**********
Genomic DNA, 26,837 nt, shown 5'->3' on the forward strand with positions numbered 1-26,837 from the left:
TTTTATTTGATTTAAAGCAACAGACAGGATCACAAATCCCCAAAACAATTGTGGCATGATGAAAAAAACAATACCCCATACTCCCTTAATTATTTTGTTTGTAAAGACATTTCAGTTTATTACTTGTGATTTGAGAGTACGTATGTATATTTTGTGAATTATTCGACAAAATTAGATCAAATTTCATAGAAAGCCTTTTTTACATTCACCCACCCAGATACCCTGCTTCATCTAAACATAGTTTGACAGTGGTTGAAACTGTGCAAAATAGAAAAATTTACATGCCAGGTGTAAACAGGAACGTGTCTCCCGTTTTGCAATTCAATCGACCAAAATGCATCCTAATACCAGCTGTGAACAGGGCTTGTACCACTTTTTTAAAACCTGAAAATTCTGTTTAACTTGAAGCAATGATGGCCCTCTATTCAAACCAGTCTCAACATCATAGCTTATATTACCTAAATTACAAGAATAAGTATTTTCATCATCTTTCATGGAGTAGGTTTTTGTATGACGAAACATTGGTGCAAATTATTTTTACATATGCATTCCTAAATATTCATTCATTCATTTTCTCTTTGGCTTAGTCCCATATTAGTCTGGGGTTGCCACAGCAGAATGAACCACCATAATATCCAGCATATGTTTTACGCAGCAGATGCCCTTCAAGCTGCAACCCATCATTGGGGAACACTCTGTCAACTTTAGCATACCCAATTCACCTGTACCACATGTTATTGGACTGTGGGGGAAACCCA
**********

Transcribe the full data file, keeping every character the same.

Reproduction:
Genomic DNA, 26,837 nt, shown 5'->3' on the forward strand with positions numbered 1-26,837 from the left:
TTTTATTTGATTTAAAGCAACAGACAGGATCACAAATCCCCAAAACAATTGTGGCATGATGAAAAAAACAATACCCCATACTCCCTTAATTATTTTGTTTGTAAAGACATTTCAGTTTATTACTTGTGATTTGAGAGTACGTATGTATATTTTGTGAATTATTCGACAAAATTAGATCAAATTTCATAGAAAGCCTTTTTTACATTCACCCACCCAGATACCCTGCTTCATCTAAACATAGTTTGACAGTGGTTGAAACTGTGCAAAATAGAAAAATTTACATGCCAGGTGTAAACAGGAACGTGTCTCCCGTTTTGCAATTCAATCGACCAAAATGCATCCTAATACCAGCTGTGAACAGGGCTTGTACCACTTTTTTAAAACCTGAAAATTCTGTTTAACTTGAAGCAATGATGGCCCTCTATTCAAACCAGTCTCAACATCATAGCTTATATTACCTAAATTACAAGAATAAGTATTTTCATCATCTTTCATGGAGTAGGTTTTTGTATGACGAAACATTGGTGCAAATTATTTTTACATATGCATTCCTAAATATTCATTCATTCATTTTCTCTTTGGCTTAGTCCCATATTAGTCTGGGGTTGCCACAGCAGAATGAACCACCATAATATCCAGCATATGTTTTACGCAGCAGATGCCCTTCAAGCTGCAACCCATCATTGGGGAACACTCTGTCAACTTTAGCATACCCAATTCACCTGTACCACATGTTATTGGACTGTGGGGGAAACCCA